Extinction vortices are a class of models through which conservation biologists, geneticists and ecologists can understand the dynamics of and categorize extinctions in the context of their causes. This model shows the events that ultimately lead small populations to become increasingly more vulnerable as they spiral toward extinction. Developed by M. E. Gilpin and M. E. Soulé in 1986, there are currently four classes of extinction vortices. The first two (R and D) deal with environmental factors that have an effect on the ecosystem or community level, such as disturbance, pollution, habitat loss etc. Whereas the second two (F and A) deal with genetic factors such as inbreeding depression and outbreeding depression, genetic drift etc.
Environmental factors: Many of the environmental events that contribute to an extinction vortex do so through reduction in population size. These events can include rapid loss of population size due to disease, natural disasters, and climate change. Habitat loss and/or habitat degradation can also kick start an extinction vortex. Other factors include events that occur more gradually, such over-harvesting (hunting, fishing, etc.), or excessive predation.
Populations that succumb to an extinction vortex experience strong genetic factors that cause already small populations to decrease in size over time. All populations experience genetic drift, a random process that causes changes in the population genetic structure over time. Small populations are particularly vulnerable to rapid changes in population genetic structure due to the random nature gamete sampling. When a population is small, any change in alleles can disproportionately impact the population. Thus, genetic drift leads small populations to lose genetic diversity.
Additionally, when populations become small, inbreeding increases because individuals are more likely to mate with others with a genome that contains many of the same alleles. Inbreeding can lead to inbreeding depression within the population, and this can cause fewer offspring, more birth defects, more individuals prone to disease, decreased survival and reproduction (fitness), and decreased genetic diversity within the population. With a decrease in genetic diversity comes even greater likelihood of inbreeding and inbreeding depression.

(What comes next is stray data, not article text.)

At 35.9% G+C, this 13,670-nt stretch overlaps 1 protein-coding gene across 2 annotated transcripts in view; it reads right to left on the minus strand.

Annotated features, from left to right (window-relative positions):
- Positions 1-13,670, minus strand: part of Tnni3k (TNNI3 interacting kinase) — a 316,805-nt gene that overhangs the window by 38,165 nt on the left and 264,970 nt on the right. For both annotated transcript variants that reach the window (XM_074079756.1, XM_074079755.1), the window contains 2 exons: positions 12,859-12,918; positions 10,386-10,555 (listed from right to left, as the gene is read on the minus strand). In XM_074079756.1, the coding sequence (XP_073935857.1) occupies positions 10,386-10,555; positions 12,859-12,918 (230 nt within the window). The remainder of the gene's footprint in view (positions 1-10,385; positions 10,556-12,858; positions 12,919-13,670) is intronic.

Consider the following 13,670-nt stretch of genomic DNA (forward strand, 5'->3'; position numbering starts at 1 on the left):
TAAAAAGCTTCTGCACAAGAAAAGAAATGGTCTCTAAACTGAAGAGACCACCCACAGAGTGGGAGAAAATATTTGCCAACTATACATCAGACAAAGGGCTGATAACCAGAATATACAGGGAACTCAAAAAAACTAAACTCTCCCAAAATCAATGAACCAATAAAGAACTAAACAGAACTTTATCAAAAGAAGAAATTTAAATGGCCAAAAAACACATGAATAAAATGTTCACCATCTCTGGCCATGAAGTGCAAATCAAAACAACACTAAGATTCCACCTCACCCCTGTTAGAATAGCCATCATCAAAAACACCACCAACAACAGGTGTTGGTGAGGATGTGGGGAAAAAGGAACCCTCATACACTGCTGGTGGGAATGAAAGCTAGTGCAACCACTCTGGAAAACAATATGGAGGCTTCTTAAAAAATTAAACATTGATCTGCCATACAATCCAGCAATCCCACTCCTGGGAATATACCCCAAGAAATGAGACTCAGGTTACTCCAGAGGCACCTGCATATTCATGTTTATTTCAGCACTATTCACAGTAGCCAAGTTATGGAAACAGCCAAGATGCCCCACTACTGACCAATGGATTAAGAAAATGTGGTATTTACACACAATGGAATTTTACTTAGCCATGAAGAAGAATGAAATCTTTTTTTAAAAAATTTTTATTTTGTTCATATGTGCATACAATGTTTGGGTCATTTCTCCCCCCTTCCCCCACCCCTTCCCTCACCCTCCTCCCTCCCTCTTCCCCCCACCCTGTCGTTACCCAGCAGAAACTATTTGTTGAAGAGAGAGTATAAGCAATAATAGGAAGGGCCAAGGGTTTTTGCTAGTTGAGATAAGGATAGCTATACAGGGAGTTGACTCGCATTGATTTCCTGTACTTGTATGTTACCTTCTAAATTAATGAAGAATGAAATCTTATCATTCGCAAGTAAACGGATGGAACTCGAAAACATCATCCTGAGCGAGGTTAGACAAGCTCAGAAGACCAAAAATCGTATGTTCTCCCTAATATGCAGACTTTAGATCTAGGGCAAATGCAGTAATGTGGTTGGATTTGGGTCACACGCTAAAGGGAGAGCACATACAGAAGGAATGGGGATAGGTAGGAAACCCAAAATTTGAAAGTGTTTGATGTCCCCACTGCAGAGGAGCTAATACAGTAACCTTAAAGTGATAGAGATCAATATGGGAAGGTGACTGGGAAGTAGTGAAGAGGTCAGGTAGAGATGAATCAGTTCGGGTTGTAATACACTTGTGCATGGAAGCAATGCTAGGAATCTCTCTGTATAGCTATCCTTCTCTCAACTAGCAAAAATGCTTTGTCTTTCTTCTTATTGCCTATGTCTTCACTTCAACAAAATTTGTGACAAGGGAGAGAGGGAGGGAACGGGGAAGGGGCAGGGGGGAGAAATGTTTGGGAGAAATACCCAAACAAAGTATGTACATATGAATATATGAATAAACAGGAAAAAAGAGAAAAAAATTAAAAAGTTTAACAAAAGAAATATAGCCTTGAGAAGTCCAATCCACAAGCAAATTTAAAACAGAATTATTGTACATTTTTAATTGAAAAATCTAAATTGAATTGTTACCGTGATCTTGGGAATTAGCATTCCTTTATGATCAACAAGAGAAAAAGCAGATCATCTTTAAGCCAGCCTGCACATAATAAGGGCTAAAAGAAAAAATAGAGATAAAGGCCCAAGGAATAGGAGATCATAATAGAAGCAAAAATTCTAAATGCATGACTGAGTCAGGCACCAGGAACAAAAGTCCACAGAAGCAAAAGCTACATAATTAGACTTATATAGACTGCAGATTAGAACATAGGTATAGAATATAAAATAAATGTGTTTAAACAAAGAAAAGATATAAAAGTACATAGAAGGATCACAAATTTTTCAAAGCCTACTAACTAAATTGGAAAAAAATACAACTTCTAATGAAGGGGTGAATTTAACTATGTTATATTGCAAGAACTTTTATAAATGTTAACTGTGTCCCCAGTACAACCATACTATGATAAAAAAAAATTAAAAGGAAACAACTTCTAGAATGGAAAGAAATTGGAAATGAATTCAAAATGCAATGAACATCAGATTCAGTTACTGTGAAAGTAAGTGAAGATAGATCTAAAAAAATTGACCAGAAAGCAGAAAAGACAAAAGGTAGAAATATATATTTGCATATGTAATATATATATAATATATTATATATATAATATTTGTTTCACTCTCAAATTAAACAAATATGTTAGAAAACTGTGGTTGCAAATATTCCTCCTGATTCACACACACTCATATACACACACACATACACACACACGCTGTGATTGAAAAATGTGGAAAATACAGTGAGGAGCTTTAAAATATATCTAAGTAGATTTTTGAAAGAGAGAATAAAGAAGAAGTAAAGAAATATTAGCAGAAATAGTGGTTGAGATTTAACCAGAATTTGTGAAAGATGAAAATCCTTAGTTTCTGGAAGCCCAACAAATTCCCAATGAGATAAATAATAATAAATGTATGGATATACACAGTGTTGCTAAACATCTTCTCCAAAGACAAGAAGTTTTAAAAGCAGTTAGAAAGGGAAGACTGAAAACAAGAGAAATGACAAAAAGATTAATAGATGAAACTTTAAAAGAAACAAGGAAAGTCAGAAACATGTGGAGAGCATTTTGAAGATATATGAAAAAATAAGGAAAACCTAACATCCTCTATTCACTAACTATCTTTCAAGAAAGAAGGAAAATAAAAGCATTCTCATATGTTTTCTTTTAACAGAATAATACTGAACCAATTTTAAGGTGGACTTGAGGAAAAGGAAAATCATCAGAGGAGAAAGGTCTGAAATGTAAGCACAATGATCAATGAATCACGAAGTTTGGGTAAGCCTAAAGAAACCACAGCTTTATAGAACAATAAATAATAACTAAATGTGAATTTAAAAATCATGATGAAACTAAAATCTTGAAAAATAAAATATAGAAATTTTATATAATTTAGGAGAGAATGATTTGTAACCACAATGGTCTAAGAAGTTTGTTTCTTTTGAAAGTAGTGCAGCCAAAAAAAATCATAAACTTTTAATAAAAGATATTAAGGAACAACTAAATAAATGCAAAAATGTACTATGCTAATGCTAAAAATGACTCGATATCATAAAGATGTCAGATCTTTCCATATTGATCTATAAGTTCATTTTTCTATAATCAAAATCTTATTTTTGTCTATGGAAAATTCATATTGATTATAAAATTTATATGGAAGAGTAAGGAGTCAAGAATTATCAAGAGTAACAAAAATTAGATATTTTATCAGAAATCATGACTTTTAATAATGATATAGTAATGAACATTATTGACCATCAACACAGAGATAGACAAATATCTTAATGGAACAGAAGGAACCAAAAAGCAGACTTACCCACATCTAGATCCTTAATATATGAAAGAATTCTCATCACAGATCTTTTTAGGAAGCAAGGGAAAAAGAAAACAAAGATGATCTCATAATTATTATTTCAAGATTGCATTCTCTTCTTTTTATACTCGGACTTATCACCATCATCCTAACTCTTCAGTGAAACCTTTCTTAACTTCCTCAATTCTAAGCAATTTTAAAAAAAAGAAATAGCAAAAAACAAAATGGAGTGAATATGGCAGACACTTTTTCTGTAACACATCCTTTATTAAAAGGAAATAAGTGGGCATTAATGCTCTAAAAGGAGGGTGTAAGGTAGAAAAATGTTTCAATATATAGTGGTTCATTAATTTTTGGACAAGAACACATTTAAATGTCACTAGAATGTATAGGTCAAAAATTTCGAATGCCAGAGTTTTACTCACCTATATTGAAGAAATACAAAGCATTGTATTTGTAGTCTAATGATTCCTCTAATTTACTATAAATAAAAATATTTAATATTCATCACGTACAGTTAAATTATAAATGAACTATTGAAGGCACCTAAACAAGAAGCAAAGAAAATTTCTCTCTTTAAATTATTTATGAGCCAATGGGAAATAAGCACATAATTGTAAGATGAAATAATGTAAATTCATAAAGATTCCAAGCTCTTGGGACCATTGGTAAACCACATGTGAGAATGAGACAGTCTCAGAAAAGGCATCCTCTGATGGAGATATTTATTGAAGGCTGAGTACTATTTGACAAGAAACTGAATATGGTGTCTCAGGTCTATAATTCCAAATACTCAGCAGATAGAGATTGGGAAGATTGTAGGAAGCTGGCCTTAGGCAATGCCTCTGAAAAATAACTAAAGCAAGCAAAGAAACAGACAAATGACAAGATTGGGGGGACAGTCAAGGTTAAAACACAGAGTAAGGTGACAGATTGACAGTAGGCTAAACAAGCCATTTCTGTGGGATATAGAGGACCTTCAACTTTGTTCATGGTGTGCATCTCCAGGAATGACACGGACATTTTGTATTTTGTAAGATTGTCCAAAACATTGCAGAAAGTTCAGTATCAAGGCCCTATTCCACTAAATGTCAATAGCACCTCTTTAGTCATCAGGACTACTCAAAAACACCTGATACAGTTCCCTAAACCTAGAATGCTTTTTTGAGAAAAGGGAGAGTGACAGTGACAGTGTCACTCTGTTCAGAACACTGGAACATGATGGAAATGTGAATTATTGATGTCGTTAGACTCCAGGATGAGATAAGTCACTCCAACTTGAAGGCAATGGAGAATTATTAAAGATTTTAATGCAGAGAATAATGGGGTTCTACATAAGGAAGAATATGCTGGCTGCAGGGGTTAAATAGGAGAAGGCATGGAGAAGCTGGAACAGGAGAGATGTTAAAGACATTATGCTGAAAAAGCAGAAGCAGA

Another genetic factor that can lead small populations toward the spiral of extinction is limited gene flow. For example, if a population becomes isolated due to habitat fragmentation, migration rates decrease or become non-existent, causing the population to lose genetic diversity over time and increasing inbreeding. Migration is important because new individuals from outside of the population will almost certainly add new genetic variation, which can increase overall fitness within the population.
One example of the role of genetics in extinction occurs in the case of fragmented metapopulations of southern dunlins (Calidris alpine schinzii) in SW Sweden. These endangered shorebirds experienced inbreeding and loss of genetic diversity at two molecular markers examined, and this limited survival and reproduction throughout the population by increasing inbreeding. When parent dunlins with more similar genetics mated, their offspring had lower likelihood of hatching, and if they did manage to hatch, they were more likely to die soon after hatching.
Demographic factors: Demographic factors that are involved in extinction vortices include reduced fecundity, changes in dispersal patterns, and decreased population density.